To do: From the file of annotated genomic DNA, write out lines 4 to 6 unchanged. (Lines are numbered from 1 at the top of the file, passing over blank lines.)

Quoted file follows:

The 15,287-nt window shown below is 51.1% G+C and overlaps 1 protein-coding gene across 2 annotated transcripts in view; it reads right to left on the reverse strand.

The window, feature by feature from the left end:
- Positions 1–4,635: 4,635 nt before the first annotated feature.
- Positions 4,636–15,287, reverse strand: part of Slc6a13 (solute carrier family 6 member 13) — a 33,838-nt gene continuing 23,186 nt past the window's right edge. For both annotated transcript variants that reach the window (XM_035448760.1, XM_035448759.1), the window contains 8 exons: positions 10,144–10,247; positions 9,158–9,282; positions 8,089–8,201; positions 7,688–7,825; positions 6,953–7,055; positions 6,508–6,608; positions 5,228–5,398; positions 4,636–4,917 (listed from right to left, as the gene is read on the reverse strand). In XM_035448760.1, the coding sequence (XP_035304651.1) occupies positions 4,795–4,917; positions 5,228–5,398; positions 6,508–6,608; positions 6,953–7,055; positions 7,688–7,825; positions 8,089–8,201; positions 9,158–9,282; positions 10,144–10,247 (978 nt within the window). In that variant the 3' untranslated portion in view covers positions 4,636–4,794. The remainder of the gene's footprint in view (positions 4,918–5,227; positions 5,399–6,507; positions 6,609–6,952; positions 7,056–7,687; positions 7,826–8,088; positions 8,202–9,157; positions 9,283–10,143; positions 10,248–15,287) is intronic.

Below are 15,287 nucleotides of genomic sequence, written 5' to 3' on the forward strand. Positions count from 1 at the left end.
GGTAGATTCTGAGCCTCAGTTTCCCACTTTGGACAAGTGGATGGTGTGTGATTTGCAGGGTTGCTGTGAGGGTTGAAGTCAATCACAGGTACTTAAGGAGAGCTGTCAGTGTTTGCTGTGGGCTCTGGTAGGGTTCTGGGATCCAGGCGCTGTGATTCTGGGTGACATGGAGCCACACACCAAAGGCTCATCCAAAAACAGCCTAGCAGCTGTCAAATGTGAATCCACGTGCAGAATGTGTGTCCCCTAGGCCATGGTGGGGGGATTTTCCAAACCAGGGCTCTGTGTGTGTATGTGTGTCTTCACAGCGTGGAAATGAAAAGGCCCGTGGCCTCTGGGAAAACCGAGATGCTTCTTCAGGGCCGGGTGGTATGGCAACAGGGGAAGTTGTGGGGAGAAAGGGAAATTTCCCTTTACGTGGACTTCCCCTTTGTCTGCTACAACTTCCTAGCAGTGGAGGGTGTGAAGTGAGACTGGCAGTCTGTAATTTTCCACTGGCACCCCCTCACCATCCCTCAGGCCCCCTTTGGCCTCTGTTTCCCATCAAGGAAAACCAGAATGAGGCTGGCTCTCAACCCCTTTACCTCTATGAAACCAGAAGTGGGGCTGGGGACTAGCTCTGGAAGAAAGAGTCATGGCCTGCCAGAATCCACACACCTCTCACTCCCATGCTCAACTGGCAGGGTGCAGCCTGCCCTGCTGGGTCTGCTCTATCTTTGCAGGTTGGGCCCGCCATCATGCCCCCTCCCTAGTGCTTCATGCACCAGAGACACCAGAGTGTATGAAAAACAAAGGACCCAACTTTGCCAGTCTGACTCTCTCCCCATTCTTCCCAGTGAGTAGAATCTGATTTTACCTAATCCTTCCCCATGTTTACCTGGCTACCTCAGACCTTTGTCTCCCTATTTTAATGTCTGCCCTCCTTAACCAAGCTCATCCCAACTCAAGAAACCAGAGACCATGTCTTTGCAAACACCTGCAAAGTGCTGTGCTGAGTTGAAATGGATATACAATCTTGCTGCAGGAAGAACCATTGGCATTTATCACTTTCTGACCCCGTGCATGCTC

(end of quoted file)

- Positions 4,636–15,287, reverse strand: part of Slc6a13 (solute carrier family 6 member 13) — a 33,838-nt gene continuing 23,186 nt past the window's right edge. For both annotated transcript variants that reach the window (XM_035448760.1, XM_035448759.1), the window contains 8 exons: positions 10,144–10,247; positions 9,158–9,282; positions 8,089–8,201; positions 7,688–7,825; positions 6,953–7,055; positions 6,508–6,608; positions 5,228–5,398; positions 4,636–4,917 (listed from right to left, as the gene is read on the reverse strand). In XM_035448760.1, the coding sequence (XP_035304651.1) occupies positions 4,795–4,917; positions 5,228–5,398; positions 6,508–6,608; positions 6,953–7,055; positions 7,688–7,825; positions 8,089–8,201; positions 9,158–9,282; positions 10,144–10,247 (978 nt within the window). In that variant the 3' untranslated portion in view covers positions 4,636–4,794. The remainder of the gene's footprint in view (positions 4,918–5,227; positions 5,399–6,507; positions 6,609–6,952; positions 7,056–7,687; positions 7,826–8,088; positions 8,202–9,157; positions 9,283–10,143; positions 10,248–15,287) is intronic.

Below are 15,287 nucleotides of genomic sequence, written 5' to 3' on the forward strand. Positions count from 1 at the left end.
GGTAGATTCTGAGCCTCAGTTTCCCACTTTGGACAAGTGGATGGTGTGTGATTTGCAGGGTTGCTGTGAGGGTTGAAGTCAATCACAGGTACTTAAGGAGAGCTGTCAGTGTTTGCTGTGGGCTCTGGTAGGGTTCTGGGATCCAGGCGCTGTGATTCTGGGTGACATGGAGCCACACACCAAAGGCTCATCCAAAAACAGCCTAGCAGCTGTCAAATGTGAATCCACGTGCAGAATGTGTGTCCCCTAGGCCATGGTGGGGGGATTTTCCAAACCAGGGCTCTGTGTGTGTATGTGTGTCTTCACAGCGTGGAAATGAAAAGGCCCGTGGCCTCTGGGAAAACCGAGATGCTTCTTCAGGGCCGGGTGGTATGGCAACAGGGGAAGTTGTGGGGAGAAAGGGAAATTTCCCTTTACGTGGACTTCCCCTTTGTCTGCTACAACTTCCTAGCAGTGGAGGGTGTGAAGTGAGACTGGCAGTCTGTAATTTTCCACTGGCACCCCCTCACCATCCCTCAGGCCCCCTTTGGCCTCTGTTTCCCATCAAGGAAAACCAGAATGAGGCTGGCTCTCAACCCCTTTACCTCTATGAAACCAGAAGTGGGGCTGGGGACTAGCTCTGGAAGAAAGAGTCATGGCCTGCCAGAATCCACACACCTCTCACTCCCATGCTCAACTGGCAGGGTGCAGCCTGCCCTGCTGGGTCTGCTCTATCTTTGCAGGTTGGGCCCGCCATCATGCCCCCTCCCTAGTGCTTCATGCACCAGAGACACCAGAGTGTATGAAAAACAAAGGACCCAACTTTGCCAGTCTGACTCTCTCCCCATTCTTCCCAGTGAGTAGAATCTGATTTTACCTAATCCTTCCCCATGTTTACCTGGCTACCTCAGACCTTTGTCTCCCTATTTTAATGTCTGCCCTCCTTAACCAAGCTCATCCCAACTCAAGAAACCAGAGACCATGTCTTTGCAAACACCTGCAAAGTGCTGTGCTGAGTTGAAATGGATATACAATCTTGCTGCAGGAAGAACCATTGGCATTTATCACTTTCTGACCCCGTGCATGCTC